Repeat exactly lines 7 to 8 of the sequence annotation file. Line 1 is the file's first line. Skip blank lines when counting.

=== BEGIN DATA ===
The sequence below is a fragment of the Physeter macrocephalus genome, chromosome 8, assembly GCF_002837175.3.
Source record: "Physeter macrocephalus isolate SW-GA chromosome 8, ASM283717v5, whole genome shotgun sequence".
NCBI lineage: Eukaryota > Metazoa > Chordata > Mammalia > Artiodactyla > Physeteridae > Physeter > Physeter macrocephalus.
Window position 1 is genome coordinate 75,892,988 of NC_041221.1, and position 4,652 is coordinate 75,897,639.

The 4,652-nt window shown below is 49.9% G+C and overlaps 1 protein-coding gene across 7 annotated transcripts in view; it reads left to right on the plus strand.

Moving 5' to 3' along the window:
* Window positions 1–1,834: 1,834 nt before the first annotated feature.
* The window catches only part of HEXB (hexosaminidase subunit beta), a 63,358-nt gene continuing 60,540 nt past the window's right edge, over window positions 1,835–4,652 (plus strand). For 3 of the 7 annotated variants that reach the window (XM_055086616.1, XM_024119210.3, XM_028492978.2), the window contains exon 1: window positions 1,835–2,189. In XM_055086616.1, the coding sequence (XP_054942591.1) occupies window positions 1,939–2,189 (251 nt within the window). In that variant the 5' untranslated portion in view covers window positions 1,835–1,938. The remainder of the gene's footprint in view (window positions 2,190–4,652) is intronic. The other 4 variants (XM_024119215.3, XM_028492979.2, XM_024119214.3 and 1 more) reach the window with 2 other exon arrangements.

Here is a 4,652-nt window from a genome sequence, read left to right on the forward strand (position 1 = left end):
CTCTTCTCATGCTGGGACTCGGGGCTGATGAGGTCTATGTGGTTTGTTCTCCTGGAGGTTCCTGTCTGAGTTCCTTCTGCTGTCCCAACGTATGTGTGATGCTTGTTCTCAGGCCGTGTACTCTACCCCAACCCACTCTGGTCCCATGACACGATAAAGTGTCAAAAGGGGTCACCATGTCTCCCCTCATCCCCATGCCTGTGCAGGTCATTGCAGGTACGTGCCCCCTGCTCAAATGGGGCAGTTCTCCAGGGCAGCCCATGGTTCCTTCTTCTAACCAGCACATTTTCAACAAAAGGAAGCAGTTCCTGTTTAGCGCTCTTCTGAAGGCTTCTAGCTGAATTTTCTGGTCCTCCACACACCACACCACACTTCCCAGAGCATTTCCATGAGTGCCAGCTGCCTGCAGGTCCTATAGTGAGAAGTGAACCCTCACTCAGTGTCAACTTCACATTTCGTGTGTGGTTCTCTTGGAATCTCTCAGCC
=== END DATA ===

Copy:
* Window positions 1–1,834: 1,834 nt before the first annotated feature.
* The window catches only part of HEXB (hexosaminidase subunit beta), a 63,358-nt gene continuing 60,540 nt past the window's right edge, over window positions 1,835–4,652 (plus strand). For 3 of the 7 annotated variants that reach the window (XM_055086616.1, XM_024119210.3, XM_028492978.2), the window contains exon 1: window positions 1,835–2,189. In XM_055086616.1, the coding sequence (XP_054942591.1) occupies window positions 1,939–2,189 (251 nt within the window). In that variant the 5' untranslated portion in view covers window positions 1,835–1,938. The remainder of the gene's footprint in view (window positions 2,190–4,652) is intronic. The other 4 variants (XM_024119215.3, XM_028492979.2, XM_024119214.3 and 1 more) reach the window with 2 other exon arrangements.